A quick check of Untappd shows that people are still regularly enjoying this beer at a bottle share or just pulling it out of the back of the fridge. This is nuts. These cans are sold as means by which to enjoy take home beer within a reasonable period of time (i.e. a couple days at most). Anyone that tells you they can go longer than a week or maybe two is just flat out lying. They are not for cellaring, storing long term, or used as a storage device to sustain a limited run beer for long periods of time until you can “win the trade” by getting some Bro’s “whalez.”  (THIS is my favorite link ever on the site.)

Buy the beer, take it home and then drink it. Enjoy it.

Crowlers are not like the beer version of freezing Han in Carbonite.

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“Yes. He is alive and in perfect hibernation. 

He will stay very fresh.”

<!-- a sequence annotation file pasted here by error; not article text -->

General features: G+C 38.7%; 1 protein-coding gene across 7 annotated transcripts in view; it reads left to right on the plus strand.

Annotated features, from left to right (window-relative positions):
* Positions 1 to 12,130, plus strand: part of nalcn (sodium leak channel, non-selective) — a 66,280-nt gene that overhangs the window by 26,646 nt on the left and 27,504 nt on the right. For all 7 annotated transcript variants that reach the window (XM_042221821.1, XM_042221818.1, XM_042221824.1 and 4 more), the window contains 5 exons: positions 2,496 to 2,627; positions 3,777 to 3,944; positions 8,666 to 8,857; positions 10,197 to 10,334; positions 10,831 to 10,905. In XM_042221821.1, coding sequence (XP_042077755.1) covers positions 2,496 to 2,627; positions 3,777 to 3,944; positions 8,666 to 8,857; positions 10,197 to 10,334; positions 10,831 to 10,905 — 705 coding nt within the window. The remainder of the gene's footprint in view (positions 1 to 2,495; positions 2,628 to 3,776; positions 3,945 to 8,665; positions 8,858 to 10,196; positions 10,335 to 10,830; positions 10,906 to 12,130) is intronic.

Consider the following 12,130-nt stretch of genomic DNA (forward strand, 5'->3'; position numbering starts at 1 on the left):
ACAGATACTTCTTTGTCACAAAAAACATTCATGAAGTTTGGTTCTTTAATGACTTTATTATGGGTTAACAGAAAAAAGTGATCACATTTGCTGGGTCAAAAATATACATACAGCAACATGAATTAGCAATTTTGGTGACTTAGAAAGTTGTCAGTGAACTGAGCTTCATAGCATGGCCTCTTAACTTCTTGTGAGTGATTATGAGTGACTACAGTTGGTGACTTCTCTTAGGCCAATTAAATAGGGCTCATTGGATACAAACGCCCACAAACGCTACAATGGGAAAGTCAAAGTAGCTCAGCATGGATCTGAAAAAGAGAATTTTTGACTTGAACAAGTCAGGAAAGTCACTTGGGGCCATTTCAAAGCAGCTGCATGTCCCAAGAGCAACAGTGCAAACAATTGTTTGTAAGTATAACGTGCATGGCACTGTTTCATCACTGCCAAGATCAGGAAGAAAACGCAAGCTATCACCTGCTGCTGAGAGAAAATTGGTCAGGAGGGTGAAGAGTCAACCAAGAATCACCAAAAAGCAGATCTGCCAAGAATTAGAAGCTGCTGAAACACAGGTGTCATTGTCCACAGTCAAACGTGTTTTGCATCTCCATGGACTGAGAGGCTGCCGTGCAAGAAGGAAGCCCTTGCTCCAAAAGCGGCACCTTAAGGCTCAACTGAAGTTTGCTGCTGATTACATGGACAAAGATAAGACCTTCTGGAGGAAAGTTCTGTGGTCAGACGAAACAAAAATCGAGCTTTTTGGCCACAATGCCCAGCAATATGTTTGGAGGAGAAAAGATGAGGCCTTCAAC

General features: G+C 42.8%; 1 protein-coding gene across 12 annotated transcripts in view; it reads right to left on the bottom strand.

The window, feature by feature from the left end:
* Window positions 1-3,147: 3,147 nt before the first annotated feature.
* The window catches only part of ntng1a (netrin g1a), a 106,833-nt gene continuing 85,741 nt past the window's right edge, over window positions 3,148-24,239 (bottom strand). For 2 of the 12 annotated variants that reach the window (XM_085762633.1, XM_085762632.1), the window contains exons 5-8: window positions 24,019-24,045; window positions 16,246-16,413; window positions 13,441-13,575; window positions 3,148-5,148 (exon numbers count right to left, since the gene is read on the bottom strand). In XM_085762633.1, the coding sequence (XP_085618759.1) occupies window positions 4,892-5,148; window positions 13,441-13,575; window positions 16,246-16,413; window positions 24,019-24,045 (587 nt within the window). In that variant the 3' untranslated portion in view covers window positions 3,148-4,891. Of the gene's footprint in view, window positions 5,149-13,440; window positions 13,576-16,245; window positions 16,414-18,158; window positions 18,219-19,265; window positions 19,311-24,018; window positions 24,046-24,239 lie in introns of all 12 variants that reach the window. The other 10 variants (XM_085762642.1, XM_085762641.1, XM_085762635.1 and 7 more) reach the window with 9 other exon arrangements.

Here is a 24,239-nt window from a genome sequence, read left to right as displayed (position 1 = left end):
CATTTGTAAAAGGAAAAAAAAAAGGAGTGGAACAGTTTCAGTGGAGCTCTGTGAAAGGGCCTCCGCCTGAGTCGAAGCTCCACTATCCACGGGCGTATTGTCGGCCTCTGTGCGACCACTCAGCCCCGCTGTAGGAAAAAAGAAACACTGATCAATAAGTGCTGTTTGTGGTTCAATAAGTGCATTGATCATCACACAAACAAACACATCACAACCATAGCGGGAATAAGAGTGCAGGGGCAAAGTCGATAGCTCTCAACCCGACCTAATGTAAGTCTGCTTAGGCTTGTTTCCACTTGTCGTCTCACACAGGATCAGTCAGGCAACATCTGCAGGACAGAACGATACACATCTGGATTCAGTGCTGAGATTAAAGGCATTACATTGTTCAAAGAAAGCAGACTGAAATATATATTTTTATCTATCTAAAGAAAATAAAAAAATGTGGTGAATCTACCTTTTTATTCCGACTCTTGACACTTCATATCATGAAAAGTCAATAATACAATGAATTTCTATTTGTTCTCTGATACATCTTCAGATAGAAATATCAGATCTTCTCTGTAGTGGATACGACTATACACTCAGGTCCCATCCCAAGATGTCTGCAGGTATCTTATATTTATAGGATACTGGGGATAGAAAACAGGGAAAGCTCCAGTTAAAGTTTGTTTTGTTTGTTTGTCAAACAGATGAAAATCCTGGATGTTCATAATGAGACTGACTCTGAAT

Speaking of Lando… I wonder what it would cost for Billy Dee Williams to cut a Colt 45 like promo for Lacto Calrissian. It is a sour double IPA, also by Pizza Boy, and one of the best damn beers I have had so far in 2016. This lactobacillus bacteria “infected” ale has a depth of flavor few beers can match. There is citrus peel in the front end then a subtle alpha acid hoppiness along with some unique lime in the middle. The finish is both creamy and slightly sour as the lactic acid is more than evident in the beautifully bodied brew. The finish is strong and long lastingly pleasant, which is good because this 8.2 ABV ale has no alcohol burn and could sneak up on you like Greedo.

If you have a chance to swing by Al’s and get a draft of Lacto Calrissian I doubt you will be disappointed. And if you choose to take a Crowler of it home… Don’t sit on it.

Post Script Thoughts: Sour IPAs, like Tropical or Citrus IPAs, are hot right now; like Tatooine and her two suns hot. These twists on the the craft beer lover’s old stand by are showing that we are a long way from brewers running out of innovative ways to give us new and exciting styles. It is also a way to introduce sour beer to the skeptic. Both are good things.